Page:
“No sense in stalling,” Penny said, taking a deep breath, “I mean… You either die out there, or you die of starvation… Nothing to lose.” He smiled tremulously as he gingerly pressed the button. With a sharp, mechanical hiss, the door to his domicile slid open. Penny stepped out into the clinical hall of the residential sector, armed with nothing but his bare hands and his little technical tools, better suited to terminal repair and backing up files. The way the hallway was washed in sanguine light, he almost missed the splatters of dripping blood. In between the grating shrieks of the alarm, a cool voice chimed in over the station’s loud speakers.
“Citizens of Gamayun Space Station! Currently, the station is under threat from an unknown, compelling force! Please take steps to ensure your personal safety! Remember, each and every one of you is a valued asset of Svarog Incorporated and allowing yourself to come to bodily harm is nothing short of vandalism!” the feminine voice declared cheerfully. Penny chewed his lip as he jogged through the destitute residential hallways. Why hadn’t the company sent in some sort of rescue team? They had the money for it, after all.
Penny was haunted by the voice of his almost delighted corporate entity all throughout his jaunt through the residential sector. He knew this part of the plan would be easy. After the initial panic had passed and the screams of terror had stopped, the sector had been silent. If there was anyone, or anything left on the ship, it was elsewhere. When the large bay doors to the service sector came into view, Penny breathed an audible sigh of relief.
He stopped short of opening the door however. A shifting blob in the corner of his eye made the technician freeze in his tracks. It was roughly the size of a house cat, sleek and dark. A security camera. Penny cocked an eyebrow. Shifting from side to side, he was surprised to see the camera shift, following his movement. “Are the cameras are working?” he murmured. Who could be watching? Shaking his head, Penny opened the bay doors to the service sector with the press of a button.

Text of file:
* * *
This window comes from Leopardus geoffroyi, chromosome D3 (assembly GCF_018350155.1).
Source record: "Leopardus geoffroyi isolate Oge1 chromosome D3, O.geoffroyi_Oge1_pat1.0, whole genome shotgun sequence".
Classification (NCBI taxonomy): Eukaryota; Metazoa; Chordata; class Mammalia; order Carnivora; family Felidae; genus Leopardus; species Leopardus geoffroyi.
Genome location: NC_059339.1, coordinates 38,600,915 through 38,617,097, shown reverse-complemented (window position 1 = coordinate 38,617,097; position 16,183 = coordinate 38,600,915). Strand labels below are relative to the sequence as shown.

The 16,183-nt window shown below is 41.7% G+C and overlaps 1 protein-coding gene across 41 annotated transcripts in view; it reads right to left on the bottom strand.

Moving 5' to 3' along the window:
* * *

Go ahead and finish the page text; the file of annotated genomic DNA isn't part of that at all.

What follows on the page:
The service sector was a massive space. In terms of size, it was a small planet-side suburb. Overhead, the ceiling loomed above Penny, all opaque glass. Some structures of the service sector were nearly as tall as the ceiling too. They towered over the rest of the sector, angular industrial giants of neon radiance. Beneath them, the sector’s many colorful company stores and bars, covered in the hammer and anvil logo of the Svarog Corporation, were bathed in flickering light from these skyscraper-like structures. Penny shuffled a few steps forward into the ruined ‘streets’ of Gamayun’s center of commerce. Nausea hit him like the dense mass of a ton of bricks. Corpses were scattered throughout the neon-bathed lanes of the service sector, like a field of red blooming, foul smelling masses of flowers. Penny had never seen a cadaver in his entire life. A stone had sunk to the floor of his stomach, and his blood had turned to solid lead in his veins. Creeping dread grabbed hold of Penny like a cold, unforgiving vice, and it refused to release him.